The famous Wesley brothers, John and Charles, both entered ministry soon after they graduated from Oxford University. They were exposed to the power of Christian singing on a boat trip from England to the United States when they heard a group of Moravian Christians praising God in song. When they returned to England, they returned hymn writers.
John wrote hymns occasionally, but eventually his preaching ministry took precedence. Charles, however, discovered a natural talent for writing verse and became prolific at the practice. It is said that he wrote his first hymn within a day or two of his conversion and dictated his final hymn to his wife from his deathbed. In 1740, he wrote one of his most intimate and enduring hymns: “Jesus, Lover of My Soul.”
There is no particularly moving story behind this hymn, and it may appear to be one of ten thousand hymns of praise. In its original publication, however, it was categorised as a song to be sung “in temptation.” Perhaps Charles wrote this song in the midst of particular temptation. Regardless, he wrote it to help Christians combat temptation.
The Christian life is one of fighting temptation. God’s grace in the gospel trains Christians to “renounce ungodliness and worldly passions, and to live self-controlled, upright, and godly lives in the present age” (Titus 2:12). While Christianity is a lifelong exercise of repentance, it is at the same time a lifelong resistance of temptation. We ever pursue more effective strategies of combating temptation. We pursue accountability with other Christians. We memorise Scripture pertinent to particular sins and temptations. We train ourselves to recognise our proclivity to certain sins and discipline ourselves to flee temptation when it arises. We keep short accounts with sin and repent when we are made aware of our uncleanness. But Charles write this song to encourage another weapon that we frequently ignore: meditating on Christ’s love for us.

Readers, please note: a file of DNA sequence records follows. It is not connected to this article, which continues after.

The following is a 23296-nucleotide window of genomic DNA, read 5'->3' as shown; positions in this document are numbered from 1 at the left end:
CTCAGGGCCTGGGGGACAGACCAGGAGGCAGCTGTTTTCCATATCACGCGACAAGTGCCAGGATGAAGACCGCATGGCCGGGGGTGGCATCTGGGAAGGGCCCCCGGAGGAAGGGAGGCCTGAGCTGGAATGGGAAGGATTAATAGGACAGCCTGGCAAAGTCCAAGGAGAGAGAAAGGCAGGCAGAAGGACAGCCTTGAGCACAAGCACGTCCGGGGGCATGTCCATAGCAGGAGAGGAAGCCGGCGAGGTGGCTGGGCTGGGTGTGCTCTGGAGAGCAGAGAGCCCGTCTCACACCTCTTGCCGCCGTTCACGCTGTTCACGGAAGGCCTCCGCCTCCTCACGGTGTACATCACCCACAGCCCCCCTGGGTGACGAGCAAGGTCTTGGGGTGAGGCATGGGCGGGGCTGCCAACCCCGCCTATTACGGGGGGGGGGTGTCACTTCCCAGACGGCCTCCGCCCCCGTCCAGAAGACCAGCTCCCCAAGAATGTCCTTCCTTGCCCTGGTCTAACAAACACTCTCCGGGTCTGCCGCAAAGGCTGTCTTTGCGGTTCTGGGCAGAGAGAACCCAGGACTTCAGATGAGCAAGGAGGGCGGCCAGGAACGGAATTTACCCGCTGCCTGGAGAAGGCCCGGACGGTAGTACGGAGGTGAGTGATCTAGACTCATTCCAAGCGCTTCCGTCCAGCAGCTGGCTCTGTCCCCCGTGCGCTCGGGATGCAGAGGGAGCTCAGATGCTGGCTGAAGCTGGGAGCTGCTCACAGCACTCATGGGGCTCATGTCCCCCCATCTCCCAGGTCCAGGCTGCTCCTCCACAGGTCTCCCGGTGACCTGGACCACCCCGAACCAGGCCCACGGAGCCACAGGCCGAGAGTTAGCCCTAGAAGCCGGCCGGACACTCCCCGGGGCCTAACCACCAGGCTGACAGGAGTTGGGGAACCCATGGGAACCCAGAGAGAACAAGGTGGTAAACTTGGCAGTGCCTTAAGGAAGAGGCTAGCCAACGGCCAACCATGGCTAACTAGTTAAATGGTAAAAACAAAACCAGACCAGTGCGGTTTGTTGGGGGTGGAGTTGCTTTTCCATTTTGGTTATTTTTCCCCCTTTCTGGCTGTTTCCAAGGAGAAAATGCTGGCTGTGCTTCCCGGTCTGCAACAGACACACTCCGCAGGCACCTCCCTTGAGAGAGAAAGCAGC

The writer to the Hebrews hinted at this when he wrote,
For surely it is not angels that he helps, but he helps the offspring of Abraham. Therefore he had to be made like his brothers in every respect, so that he might become a merciful and faithful high priest in the service of God, to make propitiation for the sins of the people. For because he himself has suffered when tempted, he is able to help those who are being tempted.
The implication of these verses plays itself out in Charles’s song. Hebrews tells us that Christ took on full humanity so that “he is able to help those who are being tempted.” He can help us in our temptation because he suffered when tempted “so that he might become a merciful and faithful high priest.” Out of love, Jesus submitted to the full weight of temptation so that he might be a sympathetic high priest when we are tempted—and when we cave to temptation and sin. Focusing on his great love for us therefore helps us in our hour of temptation.
In temptation, therefore, we can learn to sing, “Jesus, lover of my soul, let me to thy bosom fly.” While the tempest of temptation rages, we can ask, “Hide me, O my Saviour, hide, till the storm of life is past.” As we realise that we have no other refuge but that our helpless soul hangs on him, we can plead, “Leave, ah! leave me not alone, still support and comfort me.” We can rest his “plenteous grace” to cover all our sin and therefore pray, “Let the healing streams abound; make and keep me pure within.”
In your temptation today, will you remember Christ’s great love for you? Will you fly to his bosom for refuge in the raging tempest of temptation? Stay your trust and find your help in him and allow him to cover your defenceless head with the shadow of his wing.